Yesterday I covered PagerDuty’s survey findings about the issues around work/life balance (or, specifically, the lack of it) in the IT industry. I was a little hard on PagerDuty for what I saw as a focus on the economic rather than the human aspects of the survey. Having had several colleagues commit suicide over the past year or two due to mental health issues, and seeing the epidemic of similar stories in our industry, I think it is incumbent on all of us to talk about the human aspects front and center.

That said, PagerDuty is a commercial organization, they are in the business of selling IT operations solutions and so, indirectly, they have the ability to be part of both eh conversation and, potential, finding solutions to the problems. So it was interesting to see the company launch a solution which it suggests is the industry’s first offering focused on IT responder health within the context of the growth of “always on” digital services.

PagerDuty’s new operations health management service is designed to offer organizations visibility into IT performance and, more importantly, the “HumanOps” aspects of it. PagerDuty wants to generate (excuse the buzzwords, they’re PagerDuty’s, not mine) “actionable human factor telemetry and industry peer benchmarks combined with an expert service advisory practice” that will help organizations evaluate the work/life balance of their employees.

What PagerDuty is trying to do here is actually vitally important. Historically, the performance of IT systems has been completely separate from an analysis of employees’ health and there has been no ability to capture metrics around the latter within enterprise systems. IT managers have never had tools at their disposal to analyze human factor operations data, much less be warned about any impending employee shift.

The idea, therefore, is that by leveraging this new solution, business leaders can proactively manage the health and well-being of their employees using the Operations Health Scores. Somewhat confusing their responsibility to safeguard the wellbeing of their employees with their responsibility to delight customers, one PagerDuty customer, Mary Moore-Simmons, Engineering Manager at SendGrid commented that:

As an inherently data driven company, we are constantly evaluating the health of our core tools and technologies, so it’s only logical that we do the same for our most precious asset: our people. Using PagerDuty’s Operations Health Management Service, we have the ability to drill down into the causes of operational pain and inefficiencies and course-correct before employees are lost or customers are impacted.

Personally, I wince when companies talk customer-impact and employee well-being in the same breath. Since generally a focus on the former is what is really causing issues in the latter. But I digress. This new solution is, I guess, at least a move in the right direction – PagerDuty can’t control how focused its customers are on the very central issue of worker well-being, so if articulating the proposition of this new tool in both human and economic terms, they indirectly make the world better for some folks, so be it.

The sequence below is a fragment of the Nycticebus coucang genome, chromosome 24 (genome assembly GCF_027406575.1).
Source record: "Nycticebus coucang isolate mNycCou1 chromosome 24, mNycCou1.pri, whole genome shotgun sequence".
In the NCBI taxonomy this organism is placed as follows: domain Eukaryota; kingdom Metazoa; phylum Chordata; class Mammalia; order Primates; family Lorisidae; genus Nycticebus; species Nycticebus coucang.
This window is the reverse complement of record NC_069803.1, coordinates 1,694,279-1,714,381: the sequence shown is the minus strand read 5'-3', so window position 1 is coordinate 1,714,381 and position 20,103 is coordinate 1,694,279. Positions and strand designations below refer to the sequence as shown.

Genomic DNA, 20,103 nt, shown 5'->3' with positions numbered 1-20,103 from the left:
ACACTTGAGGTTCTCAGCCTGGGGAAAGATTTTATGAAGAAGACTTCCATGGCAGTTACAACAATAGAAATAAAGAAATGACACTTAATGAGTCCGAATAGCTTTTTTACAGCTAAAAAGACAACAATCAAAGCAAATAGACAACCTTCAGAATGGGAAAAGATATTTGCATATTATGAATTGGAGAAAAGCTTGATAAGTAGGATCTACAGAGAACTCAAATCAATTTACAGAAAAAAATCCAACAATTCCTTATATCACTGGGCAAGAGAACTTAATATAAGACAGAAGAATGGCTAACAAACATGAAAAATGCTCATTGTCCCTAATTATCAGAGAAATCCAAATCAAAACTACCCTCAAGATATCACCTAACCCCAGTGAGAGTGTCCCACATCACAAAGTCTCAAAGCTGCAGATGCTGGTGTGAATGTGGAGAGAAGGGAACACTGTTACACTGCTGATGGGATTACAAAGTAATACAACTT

Anyway, in terms of what this new offering actually delivers, key features of OHMS include:

  • Data-driven health scores: Using a total of 15 health indicators such as frequency of sleep interruptions and time-of-day notifications, the OHMS health score algorithm assigns a score of 0 to 100 for each employee, team, and service by day, week, month, and year. The OHMS Operations Health Score provides a holistic measure of organizational health: empowering IT leaders to analyze operational maturity and show measurable progress towards departmental and corporate goals.
  • Industry and peer benchmarking: PagerDuty has collected anonymized operations performance data over the last several years across 53 industry verticals, providing customers with a meaningful frame of reference against which to evaluate their own operations health.
  • Operations optimization: OHMS diagnoses the sources of health degradation, and recommends tailored solutions that can include implementing process improvements, enabling specific PagerDuty features, updating workflows to follow best practices, and identifying and fixing services causing frequent disruptions.


As I said before, if this new tooling actually results in IT employees improving their own work/life balance, then in my view this is a win. I do worry that there are some systemic issues that are causing problems here and that tools like this, while undoubtedly delivering economic benefits, merely tinker around the edges of the bigger issues.

There are some real problems in this industry, hopefully, PagerDuty’s new product will increase the level of conversation around those.

Ben Kepes

Ben Kepes is a technology evangelist, an investor, a commentator and a business adviser. Ben covers the convergence of technology, mobile, ubiquity and agility, all enabled by the Cloud. His areas of interest extend to enterprise software, software integration, financial/accounting software, platforms and infrastructure as well as articulating technology simply for everyday users.

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